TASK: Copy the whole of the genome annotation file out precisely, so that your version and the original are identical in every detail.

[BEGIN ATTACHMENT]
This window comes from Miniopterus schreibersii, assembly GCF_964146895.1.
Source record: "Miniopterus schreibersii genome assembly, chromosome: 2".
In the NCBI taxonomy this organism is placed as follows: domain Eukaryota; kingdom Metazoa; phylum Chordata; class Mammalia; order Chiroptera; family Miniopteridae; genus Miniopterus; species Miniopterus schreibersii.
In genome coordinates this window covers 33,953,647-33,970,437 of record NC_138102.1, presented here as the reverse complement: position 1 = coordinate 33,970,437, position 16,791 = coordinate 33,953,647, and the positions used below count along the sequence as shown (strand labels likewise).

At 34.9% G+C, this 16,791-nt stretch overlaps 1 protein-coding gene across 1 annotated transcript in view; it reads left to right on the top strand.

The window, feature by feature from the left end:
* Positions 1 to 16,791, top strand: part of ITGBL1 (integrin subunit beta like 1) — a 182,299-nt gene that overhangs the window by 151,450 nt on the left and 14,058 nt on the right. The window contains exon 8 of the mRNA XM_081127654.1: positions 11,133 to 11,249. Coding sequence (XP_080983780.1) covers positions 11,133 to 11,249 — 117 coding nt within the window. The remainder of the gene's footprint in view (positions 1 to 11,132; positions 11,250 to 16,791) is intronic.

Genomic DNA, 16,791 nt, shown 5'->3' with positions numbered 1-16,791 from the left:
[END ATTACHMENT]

This window comes from Miniopterus schreibersii, assembly GCF_964146895.1.
Source record: "Miniopterus schreibersii genome assembly, chromosome: 2".
In the NCBI taxonomy this organism is placed as follows: domain Eukaryota; kingdom Metazoa; phylum Chordata; class Mammalia; order Chiroptera; family Miniopteridae; genus Miniopterus; species Miniopterus schreibersii.
In genome coordinates this window covers 33,953,647-33,970,437 of record NC_138102.1, presented here as the reverse complement: position 1 = coordinate 33,970,437, position 16,791 = coordinate 33,953,647, and the positions used below count along the sequence as shown (strand labels likewise).

At 34.9% G+C, this 16,791-nt stretch overlaps 1 protein-coding gene across 1 annotated transcript in view; it reads left to right on the top strand.

The window, feature by feature from the left end:
* Positions 1 to 16,791, top strand: part of ITGBL1 (integrin subunit beta like 1) — a 182,299-nt gene that overhangs the window by 151,450 nt on the left and 14,058 nt on the right. The window contains exon 8 of the mRNA XM_081127654.1: positions 11,133 to 11,249. Coding sequence (XP_080983780.1) covers positions 11,133 to 11,249 — 117 coding nt within the window. The remainder of the gene's footprint in view (positions 1 to 11,132; positions 11,250 to 16,791) is intronic.

Genomic DNA, 16,791 nt, shown 5'->3' with positions numbered 1-16,791 from the left: